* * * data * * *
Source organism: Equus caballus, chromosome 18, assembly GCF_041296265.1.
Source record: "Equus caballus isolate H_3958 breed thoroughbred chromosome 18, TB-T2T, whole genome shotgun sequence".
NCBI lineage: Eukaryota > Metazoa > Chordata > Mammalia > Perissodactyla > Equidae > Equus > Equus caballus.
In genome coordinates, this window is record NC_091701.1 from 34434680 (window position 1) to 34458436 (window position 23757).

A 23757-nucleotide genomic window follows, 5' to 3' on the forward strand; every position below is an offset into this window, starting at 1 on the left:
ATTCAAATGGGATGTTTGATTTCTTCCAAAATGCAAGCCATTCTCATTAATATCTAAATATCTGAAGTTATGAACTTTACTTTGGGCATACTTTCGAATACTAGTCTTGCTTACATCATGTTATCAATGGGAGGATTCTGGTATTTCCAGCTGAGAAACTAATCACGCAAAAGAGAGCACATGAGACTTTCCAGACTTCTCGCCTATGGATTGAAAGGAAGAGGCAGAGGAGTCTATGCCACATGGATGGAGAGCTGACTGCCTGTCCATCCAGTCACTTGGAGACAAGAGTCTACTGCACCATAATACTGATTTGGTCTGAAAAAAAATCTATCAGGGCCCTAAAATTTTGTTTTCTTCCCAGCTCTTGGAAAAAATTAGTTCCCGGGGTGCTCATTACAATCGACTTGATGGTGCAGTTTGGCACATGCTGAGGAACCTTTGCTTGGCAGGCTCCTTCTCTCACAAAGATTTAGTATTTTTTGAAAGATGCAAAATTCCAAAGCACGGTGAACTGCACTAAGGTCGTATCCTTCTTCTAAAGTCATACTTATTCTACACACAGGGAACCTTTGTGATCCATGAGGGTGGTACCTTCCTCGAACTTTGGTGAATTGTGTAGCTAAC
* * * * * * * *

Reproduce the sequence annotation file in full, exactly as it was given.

Source organism: Equus caballus, chromosome 18, assembly GCF_041296265.1.
Source record: "Equus caballus isolate H_3958 breed thoroughbred chromosome 18, TB-T2T, whole genome shotgun sequence".
NCBI lineage: Eukaryota > Metazoa > Chordata > Mammalia > Perissodactyla > Equidae > Equus > Equus caballus.
In genome coordinates, this window is record NC_091701.1 from 34434680 (window position 1) to 34458436 (window position 23757).

A 23757-nucleotide genomic window follows, 5' to 3' on the forward strand; every position below is an offset into this window, starting at 1 on the left:
ATTCAAATGGGATGTTTGATTTCTTCCAAAATGCAAGCCATTCTCATTAATATCTAAATATCTGAAGTTATGAACTTTACTTTGGGCATACTTTCGAATACTAGTCTTGCTTACATCATGTTATCAATGGGAGGATTCTGGTATTTCCAGCTGAGAAACTAATCACGCAAAAGAGAGCACATGAGACTTTCCAGACTTCTCGCCTATGGATTGAAAGGAAGAGGCAGAGGAGTCTATGCCACATGGATGGAGAGCTGACTGCCTGTCCATCCAGTCACTTGGAGACAAGAGTCTACTGCACCATAATACTGATTTGGTCTGAAAAAAAATCTATCAGGGCCCTAAAATTTTGTTTTCTTCCCAGCTCTTGGAAAAAATTAGTTCCCGGGGTGCTCATTACAATCGACTTGATGGTGCAGTTTGGCACATGCTGAGGAACCTTTGCTTGGCAGGCTCCTTCTCTCACAAAGATTTAGTATTTTTTGAAAGATGCAAAATTCCAAAGCACGGTGAACTGCACTAAGGTCGTATCCTTCTTCTAAAGTCATACTTATTCTACACACAGGGAACCTTTGTGATCCATGAGGGTGGTACCTTCCTCGAACTTTGGTGAATTGTGTAGCTAAC